In our practice we use a nerve stimulator identical to the one used in the study by Benzon et al. However, we inject a local anesthetic only after a response is obtained using a stimulating current of 0.4 mA or less in healthy patients. Using this endpoint, we have a nearly 100% success rate in achieving surgical anesthesia after a sciatic nerve block, regardless of the type of motor response obtained.[5,6,A] For instance, in our prospective study comparing two different approaches to sciatic nerve block at the popliteal fossa [7], the response to nerve stimulation significantly varied between the two techniques, with stimulation of the common peroneal nerve (dorsiflexion) being the most common first response (72%) in the lateral approach group, and the tibial nerve response (plantar flexion) being the most common response (76%) in the posterior approach group. Regardless of the type of motor response, using a stimulating current of 0.4 mA or less, we obtained blocks of all branches of the sciatic nerve in 49 (98%) of 50 patients undergoing ankle and foot surgery. Importantly, in addition to the sensory and motor evaluations, the quality of the blocks in our study were also confirmed by the ultimate test - lower extremity surgery with bone incision. The differences in the success rates between the Benzon study and our reports [5,A] is likely due to the use of lower intensity stimulating current and the consequent closer needle-nerve distance at the time of local anesthetic injection in our series. In return, this could result in injection of local anesthetic within the common epineural sheath [8] and resultant blockade in the distribution of both divisions of the sciatic nerve, regardless of the level of sciatic nerve division. [9]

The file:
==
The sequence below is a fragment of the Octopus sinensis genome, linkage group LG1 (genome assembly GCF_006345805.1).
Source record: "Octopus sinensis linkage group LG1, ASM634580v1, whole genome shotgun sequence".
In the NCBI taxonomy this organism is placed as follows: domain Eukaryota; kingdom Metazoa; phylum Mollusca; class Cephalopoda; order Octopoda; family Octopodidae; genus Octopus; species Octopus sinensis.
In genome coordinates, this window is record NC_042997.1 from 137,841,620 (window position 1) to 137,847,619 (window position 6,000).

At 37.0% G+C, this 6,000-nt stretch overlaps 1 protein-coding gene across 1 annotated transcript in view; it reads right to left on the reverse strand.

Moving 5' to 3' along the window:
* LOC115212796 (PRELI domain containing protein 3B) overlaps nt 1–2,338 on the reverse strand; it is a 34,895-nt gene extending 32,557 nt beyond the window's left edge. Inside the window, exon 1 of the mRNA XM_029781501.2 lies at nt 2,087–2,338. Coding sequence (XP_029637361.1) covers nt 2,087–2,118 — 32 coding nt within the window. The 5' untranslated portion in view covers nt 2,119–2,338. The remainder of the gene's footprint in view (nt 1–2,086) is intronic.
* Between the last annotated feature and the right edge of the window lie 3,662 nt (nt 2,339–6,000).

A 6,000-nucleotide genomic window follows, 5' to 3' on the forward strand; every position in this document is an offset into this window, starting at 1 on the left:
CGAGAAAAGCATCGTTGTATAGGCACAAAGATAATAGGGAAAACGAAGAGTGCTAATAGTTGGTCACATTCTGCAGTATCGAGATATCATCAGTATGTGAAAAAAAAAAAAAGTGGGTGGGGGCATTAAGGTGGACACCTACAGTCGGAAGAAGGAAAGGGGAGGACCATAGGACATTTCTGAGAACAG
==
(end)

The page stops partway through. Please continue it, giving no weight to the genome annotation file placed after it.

In conclusion, we suggest that the results of Benzon et al. should be interpreted within the limits of the methods that they used. For those who use a low intensity stimulating current (more than half of US anesthesiologists who utilize nerve blocks in their practice use current intensity

A) Hadzic A, Vloka JD. A Comparison of the Posterior versus Lateral Approaches to the Block of the Sciatic Nerve in the Popliteal Fossa. Anesthesiology; 1988:88 (6):1480-1486.

B) Vloka JD, Hadzic A. Lower extremity nerve blocks. Video material featured at the Scientific Exhibitions at the 1996 and 1997 ASA Annual meeting in New Orleans and San Diego.



Benzon HT, Kim C, Benzon HP et al. Correlation between evoked motor response of the sciatic nerve and sensory blockade. Anesthesiology 1997; 87:547-52.


Pither CE, Raj PP, Ford DJ. The use of peripheral nerve stimulators for regional anesthesia. A review of experimental characteristics. Regional Anesth 1985; 10:49-58.


Gribomont B. Nerve stimulation in locoregional anesthesia: does it make a difference? Acta Anesthes Belgica 1989; 40: 290-1.


Singelyn FJ, Gouverner Jean-Marie A, Gribomont BF. Popliteal sciatic nerve block aided by a nerve stimulator: A reliable technique for foot and ankle surgery. Reg Anes 1991; 16:278-281.


Vloka JD, Hadzic A, Mulcare R, Lesser JB, Koorn R, Thys DM.. Combined blocks of the sciatic nerve at the popliteal fossa and posterior cutaneous nerve of the thigh for short saphenous vein stripping in outpatients: An alternative to spinal anesthesia. J. Clin. Anesth, June, 1997; in press.


Vloka JD, Hadzic A, Koorn R, Thys DM. Supine approach to the sciatic nerve in the popliteal fossa. Can J Anaesth 1996; 43(9):964-967.


Vloka JD, Hadzic A, Kitain E, Lesser JB, Kuroda MM, April EW, Thys DM. Anatomic Considerations for Sciatic Nerve Block in the Popliteal Fossa Through the Lateral Approach. Reg Anesth 1996; 21:414-418.


Vloka JD, Hadzic A, Lesser JB, Kitain E, Geatz H, April EW, Thys DM. A Common Epineural Sheath for the Nerves in the Popliteal Fossa and Its Possible Implications for Sciatic Nerve Block. Anesth Analg 1997;84:387-90.


Hadzic A, Vloka JD, Kitain E, Lesser JB, April EW, Thys DM. Division of the Sciatic Nerve and its Possible Implications in Popliteal Nerve Blockade. Anesthesiology 1996; 85(3A): A733.


Hadzic A,Vloka JD, Kuroda MM, Koorn R, Birnbach DJ, Thys DM. The use of peripheral nerve blockade in anesthesia practice. A national survey. Aneasth Analg, 1997;84;S300.